When Louis returned at the end of the week, he was surprised to find Paula so happy and contented. He found her in the kitchen helping Teresa to dry the dishes. “One would think,” said he, “that you had been with us for many months instead of a few days.” Paula showed herself to be much more embarrassed in his presence than she had been with us. It may have been the school uniform that did it. But Louis, like the good-hearted lad that he was, did what he could to make her feel at home. Presently, out we went into the garden to play, not without an anxious look from Teresa, for she knew that when Louis came into any situation, he generally caused trouble. When, however, we returned with our aprons decorated with mud but still happy, the good old lady heaved a sigh of relief. The fact is, that when Louis played with us he always acted as he did with the boys at school. But no matter what happened, Paula seemed afraid of nothing. When it came to running races, Louis found to his great chagrin, that she could even beat him at this; and in the other games if she happened to fall and hurt herself, she’d rub an injured knee with a laugh or sucked a stubbed finger without further comment, and go on playing as if nothing had happened. But in spite of entering wholeheartedly into all our fun, it was easy to see that our servant had well named her, “The daughter of the good God!” She was always ready to step aside and let others take the first place, and to yield all her own rights; to recover a ball at whatever distance when a dispute arose as to, “Who should get it?” or to look for a lost kite, no matter how thick the brambles might be. No wonder Louis was quite content to have such an accommodating companion!
Then the moment arrived when we must go back to the house. That fatal time always seemed to arrive on the wings of the wind. Teresa seldom had any time to come and call us, but she relied on Louis, as he had a watch. Beside all that, we could clearly hear the hour strike in the great clock on Darnetal Church.
“Listen,” cried Paula, woefully, “it’s nine o’clock, and Teresa said we must go back to the house at nine.”
“Oh, shut up,” said Louis. He had just started a thrilling new game of jumping from a high wall. “I’ll tell you when it’s time to go home. Now are you ready? Hurry up, Paula, get the ladder. There it is, under the cherry tree!” Paula obediently ran and returned with the required ladder, and helped Louis put it in position, saying at the same time, “But Louis, you know well that Teresa told us that we must be in at nine o’clock.”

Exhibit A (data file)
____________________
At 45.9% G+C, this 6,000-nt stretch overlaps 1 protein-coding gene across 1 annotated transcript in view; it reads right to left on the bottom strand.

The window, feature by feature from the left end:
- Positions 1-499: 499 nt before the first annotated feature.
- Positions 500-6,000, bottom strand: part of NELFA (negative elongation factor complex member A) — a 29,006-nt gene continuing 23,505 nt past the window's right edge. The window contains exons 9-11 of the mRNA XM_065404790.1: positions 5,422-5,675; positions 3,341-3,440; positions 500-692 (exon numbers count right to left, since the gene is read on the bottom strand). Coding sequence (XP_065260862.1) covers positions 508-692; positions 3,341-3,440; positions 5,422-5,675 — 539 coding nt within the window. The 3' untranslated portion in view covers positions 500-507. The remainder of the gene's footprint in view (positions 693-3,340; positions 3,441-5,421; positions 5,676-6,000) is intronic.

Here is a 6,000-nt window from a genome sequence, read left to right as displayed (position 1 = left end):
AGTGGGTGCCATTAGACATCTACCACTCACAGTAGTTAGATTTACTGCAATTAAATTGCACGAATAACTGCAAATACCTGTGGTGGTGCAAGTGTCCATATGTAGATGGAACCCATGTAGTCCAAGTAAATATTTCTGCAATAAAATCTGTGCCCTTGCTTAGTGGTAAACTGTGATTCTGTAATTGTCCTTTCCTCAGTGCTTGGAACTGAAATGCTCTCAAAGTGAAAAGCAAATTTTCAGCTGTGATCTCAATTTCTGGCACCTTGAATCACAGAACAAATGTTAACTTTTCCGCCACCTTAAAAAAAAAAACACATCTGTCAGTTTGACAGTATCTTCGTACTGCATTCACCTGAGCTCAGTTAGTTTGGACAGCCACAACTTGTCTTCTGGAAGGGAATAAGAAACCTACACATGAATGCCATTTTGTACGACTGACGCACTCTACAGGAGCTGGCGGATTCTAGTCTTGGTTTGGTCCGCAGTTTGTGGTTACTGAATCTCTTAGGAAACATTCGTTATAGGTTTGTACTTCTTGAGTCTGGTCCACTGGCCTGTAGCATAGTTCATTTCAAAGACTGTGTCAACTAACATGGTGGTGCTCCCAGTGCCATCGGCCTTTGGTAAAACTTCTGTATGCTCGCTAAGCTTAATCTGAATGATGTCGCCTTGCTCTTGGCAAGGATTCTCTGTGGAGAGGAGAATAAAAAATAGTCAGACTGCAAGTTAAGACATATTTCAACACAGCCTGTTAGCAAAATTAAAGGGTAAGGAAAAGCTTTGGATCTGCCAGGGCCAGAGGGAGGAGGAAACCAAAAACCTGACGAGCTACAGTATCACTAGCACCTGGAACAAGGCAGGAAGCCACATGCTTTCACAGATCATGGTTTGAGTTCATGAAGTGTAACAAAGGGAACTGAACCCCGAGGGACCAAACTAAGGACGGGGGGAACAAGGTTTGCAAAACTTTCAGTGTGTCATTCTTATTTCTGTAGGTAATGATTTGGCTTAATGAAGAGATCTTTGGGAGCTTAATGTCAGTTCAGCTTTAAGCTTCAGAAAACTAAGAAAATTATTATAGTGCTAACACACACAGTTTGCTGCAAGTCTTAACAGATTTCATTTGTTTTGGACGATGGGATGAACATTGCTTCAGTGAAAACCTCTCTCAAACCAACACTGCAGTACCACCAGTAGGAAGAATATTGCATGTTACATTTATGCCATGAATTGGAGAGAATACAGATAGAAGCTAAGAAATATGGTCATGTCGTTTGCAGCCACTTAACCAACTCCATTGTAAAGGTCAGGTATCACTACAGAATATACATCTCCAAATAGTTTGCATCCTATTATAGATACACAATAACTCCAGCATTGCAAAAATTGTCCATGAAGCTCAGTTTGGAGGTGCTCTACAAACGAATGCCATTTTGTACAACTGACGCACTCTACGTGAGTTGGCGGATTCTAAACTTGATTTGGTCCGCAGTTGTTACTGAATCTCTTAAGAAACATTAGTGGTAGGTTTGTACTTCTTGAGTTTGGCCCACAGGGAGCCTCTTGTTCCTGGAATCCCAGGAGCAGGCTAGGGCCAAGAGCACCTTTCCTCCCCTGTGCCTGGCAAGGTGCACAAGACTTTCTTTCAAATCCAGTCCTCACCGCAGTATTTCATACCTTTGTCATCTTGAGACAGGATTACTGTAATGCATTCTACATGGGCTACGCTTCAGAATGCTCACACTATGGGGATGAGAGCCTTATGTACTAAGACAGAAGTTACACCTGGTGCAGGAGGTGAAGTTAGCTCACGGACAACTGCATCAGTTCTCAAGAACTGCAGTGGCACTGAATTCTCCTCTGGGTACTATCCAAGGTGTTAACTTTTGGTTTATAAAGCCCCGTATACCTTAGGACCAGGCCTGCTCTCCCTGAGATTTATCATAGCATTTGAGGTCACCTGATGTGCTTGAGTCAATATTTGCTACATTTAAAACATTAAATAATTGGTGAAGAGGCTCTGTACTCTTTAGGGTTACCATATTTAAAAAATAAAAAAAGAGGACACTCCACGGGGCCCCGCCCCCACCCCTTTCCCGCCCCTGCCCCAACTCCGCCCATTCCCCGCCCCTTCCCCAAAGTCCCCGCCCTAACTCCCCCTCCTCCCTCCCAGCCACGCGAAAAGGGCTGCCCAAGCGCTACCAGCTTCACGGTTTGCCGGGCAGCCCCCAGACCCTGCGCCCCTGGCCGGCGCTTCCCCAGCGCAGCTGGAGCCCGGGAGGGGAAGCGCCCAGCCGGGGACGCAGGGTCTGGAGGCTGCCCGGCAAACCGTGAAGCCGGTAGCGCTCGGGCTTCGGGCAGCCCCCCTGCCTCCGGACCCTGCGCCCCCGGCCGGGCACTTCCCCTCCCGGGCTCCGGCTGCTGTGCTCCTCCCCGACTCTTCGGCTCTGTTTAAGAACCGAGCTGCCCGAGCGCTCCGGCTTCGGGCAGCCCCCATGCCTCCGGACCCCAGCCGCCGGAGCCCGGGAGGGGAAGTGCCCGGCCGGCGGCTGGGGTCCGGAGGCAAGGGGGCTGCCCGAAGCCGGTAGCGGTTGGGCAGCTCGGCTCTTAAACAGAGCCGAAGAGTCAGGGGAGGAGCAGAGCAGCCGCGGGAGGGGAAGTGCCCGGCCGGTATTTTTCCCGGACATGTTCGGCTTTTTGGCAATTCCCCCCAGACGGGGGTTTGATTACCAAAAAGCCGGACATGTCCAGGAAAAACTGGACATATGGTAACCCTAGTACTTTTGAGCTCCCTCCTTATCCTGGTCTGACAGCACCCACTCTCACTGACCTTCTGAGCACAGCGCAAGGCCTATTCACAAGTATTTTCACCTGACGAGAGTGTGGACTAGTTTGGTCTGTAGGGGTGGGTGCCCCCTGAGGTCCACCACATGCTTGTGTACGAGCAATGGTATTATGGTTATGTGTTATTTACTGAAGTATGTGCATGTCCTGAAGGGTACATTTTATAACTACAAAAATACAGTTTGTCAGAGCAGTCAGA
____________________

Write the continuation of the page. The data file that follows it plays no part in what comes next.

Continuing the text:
“Oh, yes, I heard it,” said Louis ill-humoredly.
“Well, then we must go!”
“Oh, not yet, five minutes more or less won’t make any difference.”
“No, five minutes won’t make any great difference, of course,” said Paula slowly, “and it certainly is lovely here, but Teresa ordered us in at nine o’clock. I’ll run and ask her if we cannot stay another fifteen minutes.”
“Certainly not,” sneered Louis. “Teresa would never give permission. Now, hurry up, you’re first on the wall, Paula.”
“No, I’m not going to stay. Teresa will be angry.”
“No, no, never fear. Besides, she’ll never know. I think she’s out.”
“Well, she’ll know when she returns. She’ll ask us what time we came in.”
“Oh, you needn’t worry about that,” and Louis took out his watch. “I can fix that matter easily.” We both looked over his shoulder at the watch, which by this time clearly pointed to five minutes after the hour. Suddenly, we saw the hands of the watch begin to turn backwards. “Now,” said Louis, “what time it is?”
“Half-past eight,” answered Paula, lifting astonished eyes to her cousin’s face.
“Well, if it’s half-past eight why do you look at me like that?”
“Because I don’t understand.”
“What do you mean by saying you don’t understand? It’s all quite simple. If Teresa is angry, I’ll tell her that we left the garden at nine o’clock; then I’ll show her my watch.”
“But,” cried Paula, quite upset, “that would be a lie!”